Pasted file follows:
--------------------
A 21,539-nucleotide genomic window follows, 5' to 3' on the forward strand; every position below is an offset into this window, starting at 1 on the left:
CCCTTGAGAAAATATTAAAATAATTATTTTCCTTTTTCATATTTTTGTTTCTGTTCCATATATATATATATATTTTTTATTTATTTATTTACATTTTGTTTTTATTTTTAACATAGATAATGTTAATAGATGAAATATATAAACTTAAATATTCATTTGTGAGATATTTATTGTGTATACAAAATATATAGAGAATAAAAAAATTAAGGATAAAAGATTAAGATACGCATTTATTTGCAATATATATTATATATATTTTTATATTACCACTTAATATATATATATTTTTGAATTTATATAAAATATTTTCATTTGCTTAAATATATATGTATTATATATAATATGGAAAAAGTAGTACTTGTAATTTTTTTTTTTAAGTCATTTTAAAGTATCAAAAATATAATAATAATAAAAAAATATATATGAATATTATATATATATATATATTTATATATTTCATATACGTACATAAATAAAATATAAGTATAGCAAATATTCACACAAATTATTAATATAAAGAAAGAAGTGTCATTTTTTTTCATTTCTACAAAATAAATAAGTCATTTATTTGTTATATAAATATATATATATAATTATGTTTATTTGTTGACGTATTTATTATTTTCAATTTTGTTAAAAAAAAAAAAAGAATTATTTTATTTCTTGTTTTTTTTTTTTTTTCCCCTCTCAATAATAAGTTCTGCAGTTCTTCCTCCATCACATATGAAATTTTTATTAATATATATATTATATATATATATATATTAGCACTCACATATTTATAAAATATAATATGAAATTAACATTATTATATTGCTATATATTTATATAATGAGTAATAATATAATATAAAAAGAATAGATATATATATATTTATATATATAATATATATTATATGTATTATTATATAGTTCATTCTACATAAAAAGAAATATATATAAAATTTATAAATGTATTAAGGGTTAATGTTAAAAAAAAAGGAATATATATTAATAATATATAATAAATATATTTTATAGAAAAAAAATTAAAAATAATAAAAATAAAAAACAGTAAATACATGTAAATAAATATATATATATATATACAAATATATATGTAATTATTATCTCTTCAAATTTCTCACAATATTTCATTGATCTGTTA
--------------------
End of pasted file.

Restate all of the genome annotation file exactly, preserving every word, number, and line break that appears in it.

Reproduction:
A 21,539-nucleotide genomic window follows, 5' to 3' on the forward strand; every position below is an offset into this window, starting at 1 on the left:
CCCTTGAGAAAATATTAAAATAATTATTTTCCTTTTTCATATTTTTGTTTCTGTTCCATATATATATATATATTTTTTATTTATTTATTTACATTTTGTTTTTATTTTTAACATAGATAATGTTAATAGATGAAATATATAAACTTAAATATTCATTTGTGAGATATTTATTGTGTATACAAAATATATAGAGAATAAAAAAATTAAGGATAAAAGATTAAGATACGCATTTATTTGCAATATATATTATATATATTTTTATATTACCACTTAATATATATATATTTTTGAATTTATATAAAATATTTTCATTTGCTTAAATATATATGTATTATATATAATATGGAAAAAGTAGTACTTGTAATTTTTTTTTTTAAGTCATTTTAAAGTATCAAAAATATAATAATAATAAAAAAATATATATGAATATTATATATATATATATATTTATATATTTCATATACGTACATAAATAAAATATAAGTATAGCAAATATTCACACAAATTATTAATATAAAGAAAGAAGTGTCATTTTTTTTCATTTCTACAAAATAAATAAGTCATTTATTTGTTATATAAATATATATATATAATTATGTTTATTTGTTGACGTATTTATTATTTTCAATTTTGTTAAAAAAAAAAAAAGAATTATTTTATTTCTTGTTTTTTTTTTTTTTTCCCCTCTCAATAATAAGTTCTGCAGTTCTTCCTCCATCACATATGAAATTTTTATTAATATATATATTATATATATATATATATTAGCACTCACATATTTATAAAATATAATATGAAATTAACATTATTATATTGCTATATATTTATATAATGAGTAATAATATAATATAAAAAGAATAGATATATATATATTTATATATATAATATATATTATATGTATTATTATATAGTTCATTCTACATAAAAAGAAATATATATAAAATTTATAAATGTATTAAGGGTTAATGTTAAAAAAAAAGGAATATATATTAATAATATATAATAAATATATTTTATAGAAAAAAAATTAAAAATAATAAAAATAAAAAACAGTAAATACATGTAAATAAATATATATATATATATACAAATATATATGTAATTATTATCTCTTCAAATTTCTCACAATATTTCATTGATCTGTTA